Sam Seitz

The Shinto tradition in Japan has a long and fascinating relationship with Buddhism. Emerging originally as a reaction against the spread of Buddhist influence in Japan, Shinto eventually began to incorporate significant elements of Buddhist thought and philosophy into its own traditions in order to support its evolution from simple animistic practices to a unified and institutionalized religion. The relationship between Japanese Buddhism and Japanese Shinto is unique, as no other native animistic tradition in Asia was able to borrow so significantly from Buddhist thought while still resisting absorption into the broader Buddhist tradition. This paper seeks to explore the ways in which Shinto and Japanese Buddhism shaped one another while also highlighting the unique historical developments that allowed Shinto to remain somewhat independent from the broader Buddhist tradition. First, it highlights the role that early Buddhist thought played in catalyzing the development of a coherent Shinto tradition. Then, it illustrates the ways in which Japanese myths evolved to incorporate both Buddhist and Shinto elements. Finally, it examines the historical developments of Shinto institutions that allowed Shinto to retain its unprecedented degree of autonomy in Buddhist Japan.

Before examining the ways in which Shinto and Japanese Buddhism influenced one another as discrete traditions, it is important to understand the origins of Shinto itself. Shinto is a fascinating religion because it originally emerged largely in opposition to Buddhism. Ironically though, the unified front projected by Shinto was possible only because of the introduction of Buddhist ideas like samsara, which provided a framework in which Shinto could evolve and coalesce into a unified religion. This point is not always fully appreciated, as many seem to ascribe an aspect of timelessness to Shinto and argue that it represents the first true religion of the Japanese people, existing even before contact with Buddhism. This misconception is largely due to the conflation of kami worship with Shinto. While it is true that kami worship – the veneration of local Japanese nature spirits – existed since the very early days of Japanese civilization, this practice alone is not Shinto. Shinto represents an advancement of simplistic kami-worship, as it incorporates more formal, institutionalized practices and traditions (Kuroda et. al., 4-7). One example of this evolution occurred in the seventh century, when a number of important kami shrines were organized into one, centrally-led state cult under the auspices of the Ministry of Kami Affairs (Mizue, 13).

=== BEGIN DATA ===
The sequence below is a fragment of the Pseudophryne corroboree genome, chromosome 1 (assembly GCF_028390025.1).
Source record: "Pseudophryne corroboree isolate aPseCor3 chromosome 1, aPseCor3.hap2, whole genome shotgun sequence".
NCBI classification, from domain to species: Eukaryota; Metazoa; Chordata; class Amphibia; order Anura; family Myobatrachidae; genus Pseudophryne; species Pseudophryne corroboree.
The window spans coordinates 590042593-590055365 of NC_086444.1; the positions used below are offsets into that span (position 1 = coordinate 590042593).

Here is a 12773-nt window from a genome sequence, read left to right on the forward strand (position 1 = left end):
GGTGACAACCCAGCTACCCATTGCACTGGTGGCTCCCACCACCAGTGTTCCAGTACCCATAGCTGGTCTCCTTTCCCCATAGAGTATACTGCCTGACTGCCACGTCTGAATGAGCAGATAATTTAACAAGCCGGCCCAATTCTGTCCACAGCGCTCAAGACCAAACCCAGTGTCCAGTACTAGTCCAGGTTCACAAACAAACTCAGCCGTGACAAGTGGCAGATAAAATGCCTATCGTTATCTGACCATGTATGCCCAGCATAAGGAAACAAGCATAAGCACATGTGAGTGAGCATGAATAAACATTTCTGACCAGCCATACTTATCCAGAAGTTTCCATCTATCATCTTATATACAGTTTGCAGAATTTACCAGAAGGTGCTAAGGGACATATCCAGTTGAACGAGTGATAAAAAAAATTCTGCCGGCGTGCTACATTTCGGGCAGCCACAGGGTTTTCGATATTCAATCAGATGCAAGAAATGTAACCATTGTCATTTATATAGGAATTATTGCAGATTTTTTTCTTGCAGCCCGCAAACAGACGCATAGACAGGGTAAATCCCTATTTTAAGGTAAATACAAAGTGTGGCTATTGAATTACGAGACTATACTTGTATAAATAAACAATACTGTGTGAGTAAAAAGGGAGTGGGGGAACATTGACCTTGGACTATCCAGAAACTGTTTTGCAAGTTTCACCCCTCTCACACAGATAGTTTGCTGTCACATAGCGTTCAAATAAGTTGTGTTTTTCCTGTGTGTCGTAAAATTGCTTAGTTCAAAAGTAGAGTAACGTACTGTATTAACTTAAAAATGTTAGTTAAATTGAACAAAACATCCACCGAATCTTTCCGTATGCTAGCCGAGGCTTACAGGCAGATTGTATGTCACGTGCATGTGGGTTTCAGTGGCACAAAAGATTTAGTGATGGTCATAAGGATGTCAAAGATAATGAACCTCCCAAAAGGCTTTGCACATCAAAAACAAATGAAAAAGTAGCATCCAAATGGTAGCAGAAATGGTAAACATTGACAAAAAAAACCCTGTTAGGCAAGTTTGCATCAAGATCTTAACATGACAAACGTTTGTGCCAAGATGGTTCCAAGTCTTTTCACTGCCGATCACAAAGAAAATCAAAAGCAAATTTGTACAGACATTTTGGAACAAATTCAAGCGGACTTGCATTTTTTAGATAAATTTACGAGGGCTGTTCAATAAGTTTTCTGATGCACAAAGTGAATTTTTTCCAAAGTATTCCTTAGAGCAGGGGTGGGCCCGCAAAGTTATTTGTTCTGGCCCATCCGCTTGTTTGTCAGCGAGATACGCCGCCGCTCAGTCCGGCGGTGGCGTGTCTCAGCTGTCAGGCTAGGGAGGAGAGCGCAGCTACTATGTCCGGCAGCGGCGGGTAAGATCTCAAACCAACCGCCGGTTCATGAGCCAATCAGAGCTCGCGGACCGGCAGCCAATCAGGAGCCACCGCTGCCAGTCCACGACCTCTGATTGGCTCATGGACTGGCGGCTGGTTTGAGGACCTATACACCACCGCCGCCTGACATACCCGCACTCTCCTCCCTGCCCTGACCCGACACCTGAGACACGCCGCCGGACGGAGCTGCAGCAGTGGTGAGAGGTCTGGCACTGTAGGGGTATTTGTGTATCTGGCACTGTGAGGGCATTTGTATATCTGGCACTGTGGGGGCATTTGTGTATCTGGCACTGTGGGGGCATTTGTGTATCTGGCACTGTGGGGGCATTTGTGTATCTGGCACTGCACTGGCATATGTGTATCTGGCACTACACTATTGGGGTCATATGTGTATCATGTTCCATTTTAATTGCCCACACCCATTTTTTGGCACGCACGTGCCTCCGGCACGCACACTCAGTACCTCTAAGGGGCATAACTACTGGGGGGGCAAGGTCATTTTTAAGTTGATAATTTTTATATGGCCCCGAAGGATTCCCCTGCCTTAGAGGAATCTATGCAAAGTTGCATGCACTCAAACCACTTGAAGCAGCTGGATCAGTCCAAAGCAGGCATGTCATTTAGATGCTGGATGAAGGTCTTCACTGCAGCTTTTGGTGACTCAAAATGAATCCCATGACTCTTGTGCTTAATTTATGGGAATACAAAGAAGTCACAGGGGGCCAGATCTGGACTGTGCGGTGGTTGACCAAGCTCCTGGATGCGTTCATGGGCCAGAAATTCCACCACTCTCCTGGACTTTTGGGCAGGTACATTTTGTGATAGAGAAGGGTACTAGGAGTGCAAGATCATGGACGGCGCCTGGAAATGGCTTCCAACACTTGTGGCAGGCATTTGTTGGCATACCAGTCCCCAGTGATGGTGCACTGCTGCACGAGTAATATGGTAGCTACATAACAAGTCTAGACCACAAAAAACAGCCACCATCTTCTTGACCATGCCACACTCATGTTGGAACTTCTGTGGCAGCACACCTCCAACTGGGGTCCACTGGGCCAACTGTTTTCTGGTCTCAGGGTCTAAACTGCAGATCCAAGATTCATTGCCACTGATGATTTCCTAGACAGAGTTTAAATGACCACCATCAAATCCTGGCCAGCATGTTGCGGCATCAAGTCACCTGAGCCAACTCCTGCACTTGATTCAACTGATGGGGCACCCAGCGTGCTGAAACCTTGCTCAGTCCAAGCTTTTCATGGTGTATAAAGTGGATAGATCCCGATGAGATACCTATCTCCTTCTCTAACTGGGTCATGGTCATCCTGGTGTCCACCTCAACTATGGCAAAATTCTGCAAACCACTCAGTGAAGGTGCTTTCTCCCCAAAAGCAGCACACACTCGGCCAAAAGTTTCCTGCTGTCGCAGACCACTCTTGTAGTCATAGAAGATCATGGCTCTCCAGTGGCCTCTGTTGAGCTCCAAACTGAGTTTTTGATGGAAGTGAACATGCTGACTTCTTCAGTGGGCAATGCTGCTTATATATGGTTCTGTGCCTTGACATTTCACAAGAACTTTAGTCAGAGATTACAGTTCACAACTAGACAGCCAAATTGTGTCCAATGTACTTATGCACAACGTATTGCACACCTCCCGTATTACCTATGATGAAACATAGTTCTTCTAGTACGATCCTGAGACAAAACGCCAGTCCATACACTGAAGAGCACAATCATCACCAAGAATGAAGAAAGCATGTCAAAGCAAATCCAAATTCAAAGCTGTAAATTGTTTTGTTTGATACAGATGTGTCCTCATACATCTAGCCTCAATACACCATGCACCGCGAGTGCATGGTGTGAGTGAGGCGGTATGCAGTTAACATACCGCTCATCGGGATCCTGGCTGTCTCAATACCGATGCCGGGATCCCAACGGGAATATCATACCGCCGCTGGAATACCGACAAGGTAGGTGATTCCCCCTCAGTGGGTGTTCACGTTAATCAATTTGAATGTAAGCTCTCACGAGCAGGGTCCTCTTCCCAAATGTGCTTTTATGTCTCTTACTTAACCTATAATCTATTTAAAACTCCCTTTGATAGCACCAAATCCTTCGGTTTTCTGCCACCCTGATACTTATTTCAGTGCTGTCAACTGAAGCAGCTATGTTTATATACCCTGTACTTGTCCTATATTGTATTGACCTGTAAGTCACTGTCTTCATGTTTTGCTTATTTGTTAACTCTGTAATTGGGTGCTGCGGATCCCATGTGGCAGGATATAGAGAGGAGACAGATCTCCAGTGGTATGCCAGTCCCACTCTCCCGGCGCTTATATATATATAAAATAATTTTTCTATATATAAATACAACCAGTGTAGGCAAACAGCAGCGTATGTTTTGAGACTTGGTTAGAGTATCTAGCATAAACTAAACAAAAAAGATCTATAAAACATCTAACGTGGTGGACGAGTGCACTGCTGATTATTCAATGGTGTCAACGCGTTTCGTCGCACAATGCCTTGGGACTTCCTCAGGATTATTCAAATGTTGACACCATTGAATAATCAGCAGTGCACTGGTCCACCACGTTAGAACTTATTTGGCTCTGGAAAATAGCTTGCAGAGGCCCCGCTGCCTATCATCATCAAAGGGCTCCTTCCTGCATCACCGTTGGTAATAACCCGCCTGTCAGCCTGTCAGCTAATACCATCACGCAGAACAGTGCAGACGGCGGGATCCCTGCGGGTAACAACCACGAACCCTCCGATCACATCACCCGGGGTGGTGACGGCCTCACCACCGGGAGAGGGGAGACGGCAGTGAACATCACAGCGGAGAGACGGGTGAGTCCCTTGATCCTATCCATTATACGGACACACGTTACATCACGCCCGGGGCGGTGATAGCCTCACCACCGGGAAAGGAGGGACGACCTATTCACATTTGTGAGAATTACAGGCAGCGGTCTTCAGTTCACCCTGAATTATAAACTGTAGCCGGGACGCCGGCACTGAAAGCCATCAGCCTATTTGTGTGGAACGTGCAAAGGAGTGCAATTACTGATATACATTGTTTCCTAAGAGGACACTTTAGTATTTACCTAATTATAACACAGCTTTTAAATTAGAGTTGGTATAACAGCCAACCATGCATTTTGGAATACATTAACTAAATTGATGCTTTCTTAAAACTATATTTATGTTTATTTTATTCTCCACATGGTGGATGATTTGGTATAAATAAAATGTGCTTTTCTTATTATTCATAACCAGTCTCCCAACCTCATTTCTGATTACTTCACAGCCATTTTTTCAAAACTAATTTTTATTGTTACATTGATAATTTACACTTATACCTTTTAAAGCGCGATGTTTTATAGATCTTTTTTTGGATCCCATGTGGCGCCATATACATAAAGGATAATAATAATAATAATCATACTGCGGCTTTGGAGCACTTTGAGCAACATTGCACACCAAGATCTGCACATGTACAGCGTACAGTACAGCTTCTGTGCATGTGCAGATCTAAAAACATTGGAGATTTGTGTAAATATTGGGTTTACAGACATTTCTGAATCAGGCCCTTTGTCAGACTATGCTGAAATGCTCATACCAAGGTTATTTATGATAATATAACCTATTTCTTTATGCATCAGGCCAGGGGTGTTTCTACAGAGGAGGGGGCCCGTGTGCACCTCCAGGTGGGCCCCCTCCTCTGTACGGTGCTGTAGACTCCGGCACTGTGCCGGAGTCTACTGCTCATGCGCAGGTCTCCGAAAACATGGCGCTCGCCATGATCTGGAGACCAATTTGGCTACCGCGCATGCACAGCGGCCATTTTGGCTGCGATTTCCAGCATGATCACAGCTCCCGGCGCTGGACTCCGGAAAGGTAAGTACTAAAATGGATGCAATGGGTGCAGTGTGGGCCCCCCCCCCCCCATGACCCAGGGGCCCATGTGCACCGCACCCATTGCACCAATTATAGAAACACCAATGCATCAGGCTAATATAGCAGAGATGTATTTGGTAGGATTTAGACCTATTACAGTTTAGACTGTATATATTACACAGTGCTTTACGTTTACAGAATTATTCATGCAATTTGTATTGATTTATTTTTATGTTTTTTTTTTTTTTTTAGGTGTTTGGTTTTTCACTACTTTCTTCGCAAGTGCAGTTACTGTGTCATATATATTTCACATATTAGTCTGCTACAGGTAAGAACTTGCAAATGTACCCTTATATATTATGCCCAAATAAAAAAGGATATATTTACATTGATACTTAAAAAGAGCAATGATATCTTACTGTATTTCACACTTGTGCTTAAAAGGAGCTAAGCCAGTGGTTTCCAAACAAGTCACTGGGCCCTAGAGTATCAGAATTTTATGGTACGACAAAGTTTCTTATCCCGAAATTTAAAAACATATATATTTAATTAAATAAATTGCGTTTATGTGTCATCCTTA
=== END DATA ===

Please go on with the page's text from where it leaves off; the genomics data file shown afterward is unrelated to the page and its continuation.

Buddhism influenced the development of institutionalized Shinto in two primary ways. First, by creating a unified cosmological framework for organizing different creatures such as hell beings, humans, and gods, Buddhism helped drive the consolidation of localized kami worship into a relatively unified faith tradition. In other words, Buddhist cosmology provided the framework in which localized kami traditions were integrated into one, coherent philosophy. This connection becomes abundantly clear when one looks at Japanese court documents during the period, which used the term jindo when discussing Buddhism. Jindo is actually a Buddhist term, and it is associated with the Buddhist concept of taming local demons and converting them into “protectors of Buddhism” (Teeuwen, 382). Thus, the adoption and integration of kami practices into the broader Buddhist philosophy was clearly a conscious effort, and the use of Buddhist terminology in court documents suggests that this transformation was, at least to some degree, promoted by the state. Consolidation of Shinto shrines was also encouraged by Buddhist monks because they believed it to be an effective means of spreading the Dharma by bringing local deities into the Buddhist cosmology (Teeuwen, 381).